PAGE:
Top 20 most followed Twe**ers

September 28, 2015 • 2:30 pm

Submitted for your approval: the top 20 Twi**er accounts with the most followers (go here for the top 100). I don’t think of myself as an intellectual snob, but I’m still disturbed by the list.  With the exception of Barack Obama, YouTube, and CNN (how did that get on there?), all are pop-rock stars, with the rest comprising one sports star (Ronaldo) and one talentless hack (Kim Kardashian). What a world! What a world!

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116 thoughts on “Top 20 most followed Twe**ers

  1. I think it says much more about Twitter than it does anything else. It’s not like the medium even pretends to be suited to anything other than the lightest of fluff.


          1. Cynic that I am, I am optimistic that most of those crowding the nadir are actually aiming for the zenith, but misguided, delusional, or just plain wrong. The population who are targeting the nadir is much smaller.
            I hope.

          2. “Dear Tw*ps, I have had my anus super-glued shut for a week while I builded this special “unleashing the torrent” toilet with 4D 8k iMax camera so I can bring you the low-down and dirty on …”
            I need to hold my nose before descending further. But it’ll involve pickled-egg vindaloo and three prototypes of “smelli-vision.” Oh, and the old standby of 8 pints of “old Peculiar” beer (which gives “Guiness bottom” a real run for it’s money.
            There are things that cavers have done in wetsuits, which didn’t ought to be done in wetsuits – particularly one-piece wetsuits – particularly not in bits of cave that you and your friends have no choice but to travel through again – which give us a profound advantage in any race to a conversational or sartorial nadir.

          3. Quoth Voltaire : “I am sorry to write you such a long letter ; I did not have time to write a shorter one.”
            Well, allegedly.

          4. @Diane G.

            I’ve thought this three times in the past several weeks: your wit reminds me of the radio show Says You!, which describes itself as a “game of bluff and bluster, words and whimsy.”


          5. LOL you guys!

            Thank you, charleen, though I suspect you might still be thinking of Diana–she’s the real quipper.

      1. It used to be taglines, but they were limited to 85.

        My favourite: “I have a firm grip on reality. Now I can strangle it”


    1. Well, yes and no. I’ve discovered lots of great stuff on Twitter through various science sites and in-your-face atheists (who tend to post a lot of good stuff). And then there’s @TakeThatDarwin who generally posts (or reposts, I should say) some of the craziest anti-evolution remarks he can find. Very entertaining!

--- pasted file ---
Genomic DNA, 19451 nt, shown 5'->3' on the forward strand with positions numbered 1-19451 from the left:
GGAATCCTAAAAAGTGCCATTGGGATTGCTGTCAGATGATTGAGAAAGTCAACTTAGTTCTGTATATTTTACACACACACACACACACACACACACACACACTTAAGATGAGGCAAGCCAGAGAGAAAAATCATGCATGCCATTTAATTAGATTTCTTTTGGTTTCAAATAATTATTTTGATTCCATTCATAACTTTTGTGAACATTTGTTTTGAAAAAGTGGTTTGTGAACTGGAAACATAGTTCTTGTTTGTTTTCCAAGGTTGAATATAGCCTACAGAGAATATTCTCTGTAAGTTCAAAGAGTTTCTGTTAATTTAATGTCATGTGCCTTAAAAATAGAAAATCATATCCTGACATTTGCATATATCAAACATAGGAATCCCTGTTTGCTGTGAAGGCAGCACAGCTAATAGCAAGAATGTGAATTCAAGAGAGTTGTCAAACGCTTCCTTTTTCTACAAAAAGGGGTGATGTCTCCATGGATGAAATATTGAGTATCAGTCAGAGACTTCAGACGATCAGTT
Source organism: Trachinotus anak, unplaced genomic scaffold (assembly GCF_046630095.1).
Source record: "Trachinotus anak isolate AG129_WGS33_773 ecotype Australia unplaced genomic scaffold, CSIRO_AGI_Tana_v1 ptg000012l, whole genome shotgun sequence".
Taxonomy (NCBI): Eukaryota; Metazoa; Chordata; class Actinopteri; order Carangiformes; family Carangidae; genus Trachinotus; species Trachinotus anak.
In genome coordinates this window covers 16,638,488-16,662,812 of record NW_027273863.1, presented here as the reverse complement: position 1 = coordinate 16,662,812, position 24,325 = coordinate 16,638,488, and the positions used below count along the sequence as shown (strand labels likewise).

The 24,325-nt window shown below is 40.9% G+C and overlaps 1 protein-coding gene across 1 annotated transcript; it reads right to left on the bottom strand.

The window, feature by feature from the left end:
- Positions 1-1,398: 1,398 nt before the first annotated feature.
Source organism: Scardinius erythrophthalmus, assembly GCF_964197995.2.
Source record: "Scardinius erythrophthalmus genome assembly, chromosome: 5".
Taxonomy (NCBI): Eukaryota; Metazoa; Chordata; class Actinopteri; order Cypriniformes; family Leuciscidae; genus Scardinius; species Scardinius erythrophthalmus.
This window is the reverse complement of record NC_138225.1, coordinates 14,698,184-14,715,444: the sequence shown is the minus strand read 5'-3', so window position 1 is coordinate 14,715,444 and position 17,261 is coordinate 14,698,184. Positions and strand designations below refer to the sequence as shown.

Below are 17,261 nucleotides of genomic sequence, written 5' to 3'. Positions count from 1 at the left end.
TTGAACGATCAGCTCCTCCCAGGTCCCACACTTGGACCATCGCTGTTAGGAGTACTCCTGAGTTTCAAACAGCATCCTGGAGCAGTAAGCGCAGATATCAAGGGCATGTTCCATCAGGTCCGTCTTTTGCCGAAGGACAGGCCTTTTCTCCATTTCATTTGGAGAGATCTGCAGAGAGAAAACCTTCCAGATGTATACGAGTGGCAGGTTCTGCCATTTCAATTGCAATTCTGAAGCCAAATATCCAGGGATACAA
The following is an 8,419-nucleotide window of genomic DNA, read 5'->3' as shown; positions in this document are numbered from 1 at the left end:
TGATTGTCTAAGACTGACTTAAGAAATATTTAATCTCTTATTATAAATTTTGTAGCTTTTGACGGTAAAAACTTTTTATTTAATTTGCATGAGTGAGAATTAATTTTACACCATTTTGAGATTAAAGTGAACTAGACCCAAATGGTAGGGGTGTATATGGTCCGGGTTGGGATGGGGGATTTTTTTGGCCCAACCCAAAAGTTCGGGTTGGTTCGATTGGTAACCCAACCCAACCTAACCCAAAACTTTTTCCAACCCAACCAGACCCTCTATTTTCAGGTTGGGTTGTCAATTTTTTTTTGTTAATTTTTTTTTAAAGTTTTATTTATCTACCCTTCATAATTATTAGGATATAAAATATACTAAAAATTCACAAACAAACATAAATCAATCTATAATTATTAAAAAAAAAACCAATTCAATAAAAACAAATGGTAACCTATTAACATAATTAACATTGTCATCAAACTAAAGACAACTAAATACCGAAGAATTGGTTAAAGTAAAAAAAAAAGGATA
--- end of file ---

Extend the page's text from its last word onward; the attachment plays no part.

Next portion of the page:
Although he’s not in this list, it’s good to see someone like Neil deGrasse Tyson has a lot of followers. It would be nice if Lawrence Krauss had a few more followers.

        1. And this from a few days ago:

          The Pope is here. He can celebrate the Catholic Church’s use of religious freedom to endanger women’s lives.

          He doesn’t hold back. There was another one that day from him about Carson too:

          Wow! Ben Carson is not just awful Presidential candidate, he is a scientific crackpot! An dangerous charlatan.

          Go Prof Krauss!

    2. I disagree. I can’t claim to spend a lot of time on Twitter, but I find it a pretty good resource for finding out what is going on in the world (it’s faster than CNN’s breaking news by miles) and to see what scientists and skeptics are arguing about / agreeing on. Add to that a mix of hand-selected atheists, journalists, bloggers of the legal persuasion, comedians, gamers and my Twitter is both entertaining and educational.

      That said, I don’t follow a single one of the top twenty. In fact I follow 1 in the Top 100: NASA.

      1. I follow 1 in the Top 100: NASA.

        Watch out Grania – the Thought Police will be out to get you. “Thought Police” in the same sense as Ray Bradbury’s “firemen”.

  2. Just out of interest who are the top twenty populisers of science. I mean is Dawkins more popular than Bryan Cox? (Yes, I know it’s all a bit trivial but I’d really like to know. )

  3. Indian celebrities in top 100 – 4 Bollywood actors and one politician (Prime Minister),with the 70’s superstar (Amitabh) ahead of the other three actors (Khans).

    Some case of time warp!

    1. with the 70’s superstar (Amitabh)

      That probably explains why our 30-something Indian Data Engineer is “Amitabh”.

  4. and one talentless hack (Kim Kardashian). What a world! What a world!

    What’s up Jerry? Cat got your “Oy Vey!” ?

  5. Perhaps we should spend more energy trying to influence the opinions of this lot, since everyone seems to listen to them?

    1. I felt similarly, but then, as an experiment, I went through and followed a swath of people followed by the Wellcome Trust (Sanger), Salk, many of the cancer institutes, etc…My Twi**er feed is so interesting, I have to pull myself away from reading the articles scientists from all over the world post. I’ve also made connections with researchers who could be potential collaborators in the future.

      But, I whole-heartedly agree that it is disheartening that most pop-stars dominate what can be a medium of literacy.

  6. Coming in at #87 is Mohamad al-Arefe, a Wahhabi theologian from Saudi Arabia who, according to The Independent: